Taking on the most complex, miniaturized part of a computer and going in the other direction takes a special kind of mind. Doing it “because I want to” takes it to the next level.
James Newman is building a CPU out of individual transistors and LEDs. The goal is to build a 14 meters long wall of blinkenlights performing data processing, 16 bits at a time. Check out his progress over at The Mega Processor blog.
The picoc interpreter, created by Zik Saleeba, is an embeddable, minimal C interpreter environment that you can integrate into your system. On x86, the stripped executable ends up only 118kB, with the standard libraries, so it is very compact.
Browsing the code, the include module looks easy enough to work with, so you can extend the environment for your specific needs. The code is BSD licensed, allowing you many freedoms.
Looking at the code, it does suffer from some code rot. The last commit is a year old. However, the code looks well structured and builds nicely, so it is not very hard to maintain.
The simulator runs slowly, but that is the trick. Everything is simulated at half-clock accuracy. On my i7 laptop, I get around 12-15 ms/clk, meaning that it is running at ~70Hz. Much slower than the 1.19MHz of the original hardware.
Still, this is an interesting project, demonstrating how to do accurate hardware simulations and how much slower they are, compared to emulators.
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With the launch of the Raspberry Pi 2, the pricing of the old B+ felt a bit out of shape. For $35 you got either the newest model with ARMv7 and far more CPU power, or the older B+ with some additional ports.
Now the Raspberry Pi Foundations has announced some adjustments to the pricing. The new setup means that Raspberry Pi 2 retails at $35, Raspberry Pi B+ at $25 and Raspberry Pi A+ at $20.
This has been made possible through production optimizations, but I would guess that outselling even the most optimistic forecasts might have something to do with it as well. The end result is a pricing for the B+ and A+ that feels more accurate, given the price tag on the Raspberry Pi 2 – and, of course, cheaper pies for everyone.
Josh Triplett just did a presentation at PyCon demonstrating Python running in GRUB and EFI. He has a full interactive Python 2.7 environment, including the ability to peek and poke at memory, including the framebuffer.
What excites me about this, is that we are finally back to this:
Paul Gardner-Stephen and MEGA, museum of electronic games and art, just announced the MEGA65. It is a modern day 8-bit computer. It is compatible enough with the C64 to run old ROMs and programs, while it supports modern interfaces such as SD-cards, Ethernet and more.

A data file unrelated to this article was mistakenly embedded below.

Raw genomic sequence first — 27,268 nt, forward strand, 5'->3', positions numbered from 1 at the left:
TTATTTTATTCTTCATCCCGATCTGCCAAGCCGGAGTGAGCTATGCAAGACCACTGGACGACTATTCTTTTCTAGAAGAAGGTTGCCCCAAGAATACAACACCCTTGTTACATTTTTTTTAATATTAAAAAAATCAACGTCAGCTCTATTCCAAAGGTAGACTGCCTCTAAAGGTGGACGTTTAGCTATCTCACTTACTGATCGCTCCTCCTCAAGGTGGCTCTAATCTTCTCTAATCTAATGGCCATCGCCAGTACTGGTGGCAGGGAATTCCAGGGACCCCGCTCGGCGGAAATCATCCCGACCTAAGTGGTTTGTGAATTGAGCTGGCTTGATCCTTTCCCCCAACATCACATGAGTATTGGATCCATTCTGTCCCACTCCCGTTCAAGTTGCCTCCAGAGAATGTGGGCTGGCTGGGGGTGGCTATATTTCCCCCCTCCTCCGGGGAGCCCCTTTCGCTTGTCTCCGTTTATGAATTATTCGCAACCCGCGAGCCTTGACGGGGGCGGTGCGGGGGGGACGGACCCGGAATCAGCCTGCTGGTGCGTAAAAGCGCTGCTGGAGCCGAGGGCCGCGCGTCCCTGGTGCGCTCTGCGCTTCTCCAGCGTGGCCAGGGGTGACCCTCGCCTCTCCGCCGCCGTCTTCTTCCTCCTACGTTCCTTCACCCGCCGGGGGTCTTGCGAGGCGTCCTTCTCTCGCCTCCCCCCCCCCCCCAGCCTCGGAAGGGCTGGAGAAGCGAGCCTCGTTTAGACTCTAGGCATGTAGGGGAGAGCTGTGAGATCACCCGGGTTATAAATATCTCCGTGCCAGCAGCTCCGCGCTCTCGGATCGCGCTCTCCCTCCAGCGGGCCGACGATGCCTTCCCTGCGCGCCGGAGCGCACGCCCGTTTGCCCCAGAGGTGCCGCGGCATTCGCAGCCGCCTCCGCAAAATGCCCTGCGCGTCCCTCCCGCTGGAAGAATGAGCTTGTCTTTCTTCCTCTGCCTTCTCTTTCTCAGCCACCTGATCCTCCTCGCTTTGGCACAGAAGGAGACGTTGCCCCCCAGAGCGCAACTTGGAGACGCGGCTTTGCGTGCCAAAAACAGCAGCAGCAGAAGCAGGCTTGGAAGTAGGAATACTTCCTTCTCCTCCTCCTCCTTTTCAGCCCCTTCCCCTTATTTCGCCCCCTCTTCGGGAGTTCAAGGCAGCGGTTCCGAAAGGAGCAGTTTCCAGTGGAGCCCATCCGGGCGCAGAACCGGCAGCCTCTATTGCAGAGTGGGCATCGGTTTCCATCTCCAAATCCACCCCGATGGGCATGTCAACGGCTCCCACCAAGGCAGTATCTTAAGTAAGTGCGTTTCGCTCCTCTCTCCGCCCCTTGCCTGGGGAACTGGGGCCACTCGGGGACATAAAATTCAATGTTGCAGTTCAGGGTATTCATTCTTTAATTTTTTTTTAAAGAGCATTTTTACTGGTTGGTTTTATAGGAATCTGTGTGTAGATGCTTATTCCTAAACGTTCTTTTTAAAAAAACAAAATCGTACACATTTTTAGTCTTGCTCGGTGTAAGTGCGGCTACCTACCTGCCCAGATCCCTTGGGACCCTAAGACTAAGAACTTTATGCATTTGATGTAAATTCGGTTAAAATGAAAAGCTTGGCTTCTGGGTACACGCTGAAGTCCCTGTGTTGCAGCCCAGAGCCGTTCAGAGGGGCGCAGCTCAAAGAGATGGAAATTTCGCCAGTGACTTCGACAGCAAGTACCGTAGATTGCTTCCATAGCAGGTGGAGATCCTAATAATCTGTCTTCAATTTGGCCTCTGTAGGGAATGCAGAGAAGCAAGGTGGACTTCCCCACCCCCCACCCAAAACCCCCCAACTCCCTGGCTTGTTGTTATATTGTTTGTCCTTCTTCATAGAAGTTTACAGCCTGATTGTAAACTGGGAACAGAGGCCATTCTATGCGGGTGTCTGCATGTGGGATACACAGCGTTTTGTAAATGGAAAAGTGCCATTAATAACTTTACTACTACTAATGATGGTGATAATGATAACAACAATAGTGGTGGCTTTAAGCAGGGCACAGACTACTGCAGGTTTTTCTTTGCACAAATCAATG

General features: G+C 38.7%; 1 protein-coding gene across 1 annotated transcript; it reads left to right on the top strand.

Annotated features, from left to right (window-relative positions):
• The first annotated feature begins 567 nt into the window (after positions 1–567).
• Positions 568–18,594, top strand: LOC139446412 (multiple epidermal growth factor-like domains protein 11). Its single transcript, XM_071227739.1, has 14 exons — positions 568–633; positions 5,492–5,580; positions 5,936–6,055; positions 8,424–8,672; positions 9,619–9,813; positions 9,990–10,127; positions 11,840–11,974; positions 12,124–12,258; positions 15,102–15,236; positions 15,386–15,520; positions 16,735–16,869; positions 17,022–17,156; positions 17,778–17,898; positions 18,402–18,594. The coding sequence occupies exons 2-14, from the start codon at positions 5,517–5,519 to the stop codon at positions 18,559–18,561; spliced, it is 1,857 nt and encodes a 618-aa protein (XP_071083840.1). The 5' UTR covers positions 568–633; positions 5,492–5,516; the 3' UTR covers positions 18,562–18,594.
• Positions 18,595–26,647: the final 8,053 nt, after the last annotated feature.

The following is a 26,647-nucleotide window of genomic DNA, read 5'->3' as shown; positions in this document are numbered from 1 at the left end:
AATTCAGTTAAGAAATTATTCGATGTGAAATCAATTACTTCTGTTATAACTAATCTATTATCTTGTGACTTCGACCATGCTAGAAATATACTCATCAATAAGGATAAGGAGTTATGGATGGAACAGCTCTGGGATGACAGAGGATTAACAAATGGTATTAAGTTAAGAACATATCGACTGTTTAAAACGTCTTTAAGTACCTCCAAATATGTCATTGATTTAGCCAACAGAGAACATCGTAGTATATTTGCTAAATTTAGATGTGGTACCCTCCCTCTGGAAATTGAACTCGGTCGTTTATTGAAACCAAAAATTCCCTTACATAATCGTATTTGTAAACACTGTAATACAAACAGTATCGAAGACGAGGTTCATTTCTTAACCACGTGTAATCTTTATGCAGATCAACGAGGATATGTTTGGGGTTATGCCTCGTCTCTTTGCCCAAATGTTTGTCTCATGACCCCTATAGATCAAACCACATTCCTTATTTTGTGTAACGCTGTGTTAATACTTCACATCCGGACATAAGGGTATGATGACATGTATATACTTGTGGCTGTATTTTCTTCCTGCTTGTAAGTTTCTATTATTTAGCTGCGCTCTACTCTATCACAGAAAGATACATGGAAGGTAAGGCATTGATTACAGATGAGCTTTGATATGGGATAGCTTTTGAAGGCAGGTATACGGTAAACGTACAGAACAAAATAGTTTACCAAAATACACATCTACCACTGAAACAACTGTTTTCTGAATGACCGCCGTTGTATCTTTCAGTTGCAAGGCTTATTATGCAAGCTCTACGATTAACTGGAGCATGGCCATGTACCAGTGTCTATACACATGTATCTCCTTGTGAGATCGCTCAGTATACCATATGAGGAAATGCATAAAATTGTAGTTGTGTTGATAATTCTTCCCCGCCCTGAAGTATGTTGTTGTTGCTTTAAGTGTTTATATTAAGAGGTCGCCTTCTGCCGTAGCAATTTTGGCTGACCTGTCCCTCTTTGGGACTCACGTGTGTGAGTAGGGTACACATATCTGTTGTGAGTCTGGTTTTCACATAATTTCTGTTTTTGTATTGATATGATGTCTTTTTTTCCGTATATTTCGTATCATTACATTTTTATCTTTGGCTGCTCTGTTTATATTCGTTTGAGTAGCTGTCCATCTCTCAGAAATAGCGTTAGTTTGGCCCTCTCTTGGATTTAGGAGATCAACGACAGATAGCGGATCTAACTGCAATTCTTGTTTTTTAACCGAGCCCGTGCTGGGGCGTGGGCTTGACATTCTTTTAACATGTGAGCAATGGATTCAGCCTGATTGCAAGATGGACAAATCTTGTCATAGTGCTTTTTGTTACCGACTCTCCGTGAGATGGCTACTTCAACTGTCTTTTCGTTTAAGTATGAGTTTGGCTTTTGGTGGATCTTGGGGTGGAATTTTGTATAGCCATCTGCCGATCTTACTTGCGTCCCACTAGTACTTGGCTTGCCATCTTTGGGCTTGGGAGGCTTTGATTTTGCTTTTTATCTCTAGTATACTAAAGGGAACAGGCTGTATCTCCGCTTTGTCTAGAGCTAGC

The project is open source and available on github. Right now you can download an FPGA bitstream, the VHDL source and some bootstrapping programs. The plans are to build a physical machine with a proper 8-bit look and feel. That is something that I really am looking forward to.
The SigRok project produces open source software for interfacing various types of measurement devices such as logic analyzers, oscilloscopes and more. The target is to provide cross platform software that words on Linux, OS X Windows, Android and more for measuring, visualizing and analyzing.
Here’s a quick overview of the protocols that are decoded:
The TPIU (Trace Port Interface Unit) is a stream formatter and multiplexer that combines data from several sources into one stream. It is used inside an ARM-based microcontroller or SoC to combine ITM and ETM trace output into a single port.
ARM ITM (Instrumentation Trace Macroblock) allows tracing of software events, and also with the help of DWT (Debug, Watchpoint and Trace) the tracing of exceptions and data watchpoints. It also supports periodic sampling of PC values.
ARM ETM (Embedded Trace Macroblock) allows tracing of every instruction executed on the CPU. Currently only ETM version 3 (the newest version, present in Cortex-M3 and other ARMv7-m) is supported.
The end result is that you can run traces and use sigrok to perform low level debugging. Awesome!
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When working with retro computers, you sooner or stumble upon aged disk media. Unfortunately data is lost. Various solution exists such as gotek, C64FC or custom hacks.
However, when encountering old, unreadable disks, there is still hope. The problem is that magnetization is lost over time, but by measuring it at greater accuracy, it is possible to retrieve and recreate the information.
KryoFlux is a USB-based device designed specifically for the reliability and precision needed to acquire reliable low-level reads suitable for software preservation. This is the official hardware developed by The Software Preservation Society, an authority in authentic floppy disk imaging and preservation.
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